Hydrologic-land surface modelling of the Canadian sporadic-discontinuous
permafrost: initialization and uncertainty propagation
Permafrost thaw has been observed in recent decades in the Northern
Hemisphere and is expected to accelerate with continued global warming.
Predicting the future of permafrost requires proper representation of
the interrelated surface/subsurface thermal and hydrologic regimes. Land
surface models (LSMs) are well suited for such predictions, as they
couple heat and water interactions across soil-vegetation-atmosphere
interfaces and can be applied over large scales. LSMs, however, are
challenged by the long-term thermal and hydraulic memories of permafrost
and the paucity of historical records to represent permafrost dynamics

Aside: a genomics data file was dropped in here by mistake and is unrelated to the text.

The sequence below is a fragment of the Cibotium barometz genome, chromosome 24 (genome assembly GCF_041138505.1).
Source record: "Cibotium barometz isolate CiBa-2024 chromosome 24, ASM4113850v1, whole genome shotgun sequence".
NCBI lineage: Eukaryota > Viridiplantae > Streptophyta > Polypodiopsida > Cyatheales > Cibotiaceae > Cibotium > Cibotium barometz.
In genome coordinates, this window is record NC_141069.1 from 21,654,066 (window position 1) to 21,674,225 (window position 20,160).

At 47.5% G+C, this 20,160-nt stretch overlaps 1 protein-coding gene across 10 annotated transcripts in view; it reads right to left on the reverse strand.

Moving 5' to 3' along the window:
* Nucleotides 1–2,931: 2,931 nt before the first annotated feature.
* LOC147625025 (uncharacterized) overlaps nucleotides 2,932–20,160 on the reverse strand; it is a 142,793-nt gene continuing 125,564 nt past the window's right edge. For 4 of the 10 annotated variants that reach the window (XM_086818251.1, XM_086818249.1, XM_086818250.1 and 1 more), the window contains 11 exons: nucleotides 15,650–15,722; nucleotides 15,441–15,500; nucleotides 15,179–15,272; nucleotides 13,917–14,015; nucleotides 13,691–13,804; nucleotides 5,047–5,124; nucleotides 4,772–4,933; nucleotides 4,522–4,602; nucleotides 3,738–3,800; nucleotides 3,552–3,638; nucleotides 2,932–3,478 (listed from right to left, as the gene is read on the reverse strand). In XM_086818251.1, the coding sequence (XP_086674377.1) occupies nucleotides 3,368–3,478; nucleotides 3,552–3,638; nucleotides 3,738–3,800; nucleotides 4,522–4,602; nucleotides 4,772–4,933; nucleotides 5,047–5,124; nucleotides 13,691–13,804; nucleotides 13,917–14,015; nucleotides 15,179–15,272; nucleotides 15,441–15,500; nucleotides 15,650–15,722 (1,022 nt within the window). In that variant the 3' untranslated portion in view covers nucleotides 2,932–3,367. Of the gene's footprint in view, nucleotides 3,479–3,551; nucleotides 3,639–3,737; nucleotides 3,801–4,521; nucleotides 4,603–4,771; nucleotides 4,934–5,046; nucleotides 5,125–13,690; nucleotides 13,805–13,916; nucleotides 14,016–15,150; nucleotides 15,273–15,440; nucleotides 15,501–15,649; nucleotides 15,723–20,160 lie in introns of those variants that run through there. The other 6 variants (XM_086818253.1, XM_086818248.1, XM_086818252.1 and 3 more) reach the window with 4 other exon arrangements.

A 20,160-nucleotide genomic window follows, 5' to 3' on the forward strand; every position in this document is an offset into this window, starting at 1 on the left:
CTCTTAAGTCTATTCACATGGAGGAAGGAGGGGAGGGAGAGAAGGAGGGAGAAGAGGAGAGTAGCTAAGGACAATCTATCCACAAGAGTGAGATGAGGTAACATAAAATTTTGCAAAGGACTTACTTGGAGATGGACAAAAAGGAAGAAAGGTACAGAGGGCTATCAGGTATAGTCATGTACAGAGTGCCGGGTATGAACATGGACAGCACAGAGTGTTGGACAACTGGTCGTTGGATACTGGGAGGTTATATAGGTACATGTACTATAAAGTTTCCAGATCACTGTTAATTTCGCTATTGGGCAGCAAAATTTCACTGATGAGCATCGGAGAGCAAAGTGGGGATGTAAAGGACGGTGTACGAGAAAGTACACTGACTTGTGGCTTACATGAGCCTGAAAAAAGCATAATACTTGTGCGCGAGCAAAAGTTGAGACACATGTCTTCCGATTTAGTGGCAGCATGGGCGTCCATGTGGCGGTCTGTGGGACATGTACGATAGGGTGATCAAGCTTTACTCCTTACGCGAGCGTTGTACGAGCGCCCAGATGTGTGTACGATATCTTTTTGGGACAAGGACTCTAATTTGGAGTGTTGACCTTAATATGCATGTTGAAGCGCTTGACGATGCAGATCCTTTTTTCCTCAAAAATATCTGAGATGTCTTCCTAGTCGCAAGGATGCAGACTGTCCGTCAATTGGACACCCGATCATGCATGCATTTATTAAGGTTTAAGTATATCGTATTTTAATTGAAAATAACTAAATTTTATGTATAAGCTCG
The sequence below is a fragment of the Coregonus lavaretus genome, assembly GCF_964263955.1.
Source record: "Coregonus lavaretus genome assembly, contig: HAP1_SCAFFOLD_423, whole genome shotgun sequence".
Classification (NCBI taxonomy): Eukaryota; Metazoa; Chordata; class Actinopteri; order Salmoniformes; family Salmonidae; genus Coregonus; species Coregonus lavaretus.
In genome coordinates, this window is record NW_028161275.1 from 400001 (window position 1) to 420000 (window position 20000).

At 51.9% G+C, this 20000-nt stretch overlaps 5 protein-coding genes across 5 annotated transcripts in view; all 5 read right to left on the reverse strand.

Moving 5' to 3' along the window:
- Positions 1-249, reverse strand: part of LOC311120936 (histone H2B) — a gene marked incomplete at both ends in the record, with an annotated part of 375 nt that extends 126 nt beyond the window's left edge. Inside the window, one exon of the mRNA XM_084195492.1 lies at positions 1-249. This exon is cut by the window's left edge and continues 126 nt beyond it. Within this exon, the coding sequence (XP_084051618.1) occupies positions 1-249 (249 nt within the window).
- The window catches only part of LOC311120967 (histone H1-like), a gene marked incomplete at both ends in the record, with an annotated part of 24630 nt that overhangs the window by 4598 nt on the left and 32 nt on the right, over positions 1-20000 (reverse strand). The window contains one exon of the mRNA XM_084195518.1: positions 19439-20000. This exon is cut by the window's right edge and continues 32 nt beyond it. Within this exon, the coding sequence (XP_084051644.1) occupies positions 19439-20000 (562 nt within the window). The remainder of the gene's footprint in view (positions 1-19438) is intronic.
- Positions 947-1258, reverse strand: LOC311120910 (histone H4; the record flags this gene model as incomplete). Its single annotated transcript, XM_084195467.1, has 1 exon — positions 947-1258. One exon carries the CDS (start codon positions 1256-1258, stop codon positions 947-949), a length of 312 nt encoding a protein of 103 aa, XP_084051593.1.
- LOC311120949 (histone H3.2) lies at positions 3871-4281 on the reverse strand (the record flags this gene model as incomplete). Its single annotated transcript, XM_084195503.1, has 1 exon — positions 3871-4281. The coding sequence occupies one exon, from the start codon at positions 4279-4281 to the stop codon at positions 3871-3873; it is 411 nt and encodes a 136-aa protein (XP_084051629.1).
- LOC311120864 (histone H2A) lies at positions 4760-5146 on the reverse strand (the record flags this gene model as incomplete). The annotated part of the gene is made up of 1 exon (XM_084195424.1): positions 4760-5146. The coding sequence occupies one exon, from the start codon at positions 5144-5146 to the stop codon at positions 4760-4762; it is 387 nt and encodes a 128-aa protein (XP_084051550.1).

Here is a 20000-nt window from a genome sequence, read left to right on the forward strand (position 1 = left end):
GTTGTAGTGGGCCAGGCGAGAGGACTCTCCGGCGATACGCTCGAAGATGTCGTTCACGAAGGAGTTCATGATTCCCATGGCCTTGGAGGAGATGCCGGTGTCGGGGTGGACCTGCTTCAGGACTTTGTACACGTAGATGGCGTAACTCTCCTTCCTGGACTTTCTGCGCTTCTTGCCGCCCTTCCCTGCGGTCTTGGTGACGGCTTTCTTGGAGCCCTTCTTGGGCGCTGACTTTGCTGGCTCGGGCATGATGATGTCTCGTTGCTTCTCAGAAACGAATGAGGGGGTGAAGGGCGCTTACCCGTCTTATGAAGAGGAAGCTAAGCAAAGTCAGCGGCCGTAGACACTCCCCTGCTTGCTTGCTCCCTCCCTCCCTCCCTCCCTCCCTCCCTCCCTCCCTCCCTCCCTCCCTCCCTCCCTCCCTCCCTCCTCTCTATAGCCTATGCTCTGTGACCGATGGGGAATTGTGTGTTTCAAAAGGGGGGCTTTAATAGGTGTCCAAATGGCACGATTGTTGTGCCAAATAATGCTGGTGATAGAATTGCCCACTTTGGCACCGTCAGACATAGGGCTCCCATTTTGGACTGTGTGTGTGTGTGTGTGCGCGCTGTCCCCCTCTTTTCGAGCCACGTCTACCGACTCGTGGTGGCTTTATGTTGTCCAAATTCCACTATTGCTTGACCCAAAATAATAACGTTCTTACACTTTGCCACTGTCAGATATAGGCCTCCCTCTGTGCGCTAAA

under transient climate conditions. In this study, we address the
challenge of model initialization by characterizing the impact of
initial climate conditions and initial soil frozen and liquid water
contents on the simulation length required to reach equilibrium.
Further, we quantify how the uncertainty in model initialization
propagates to simulated permafrost dynamics. Modelling experiments are
conducted with the Modélisation Environmentale Communautaire – Surface
and Hydrology (MESH) framework and its embedded Canadian Land Surface
Scheme (CLASS). The study area is in the Liard River basin in the
Northwest Territories of Canada with sporadic and discontinuous regions.
Results show that uncertainty in model initialization controls various
attributes of simulated permafrost, especially the active layer
thickness, which could change by 0.5-1.5m depending on the initial
condition chosen. The least number of spin-up cycles is achieved with
near field capacity condition, but the number of cycles varies depending
on the spin-up year climate. We advise an extended spin-up of 200-1000
cycles to ensure proper model initialization under different climatic
conditions and initial soil moisture contents.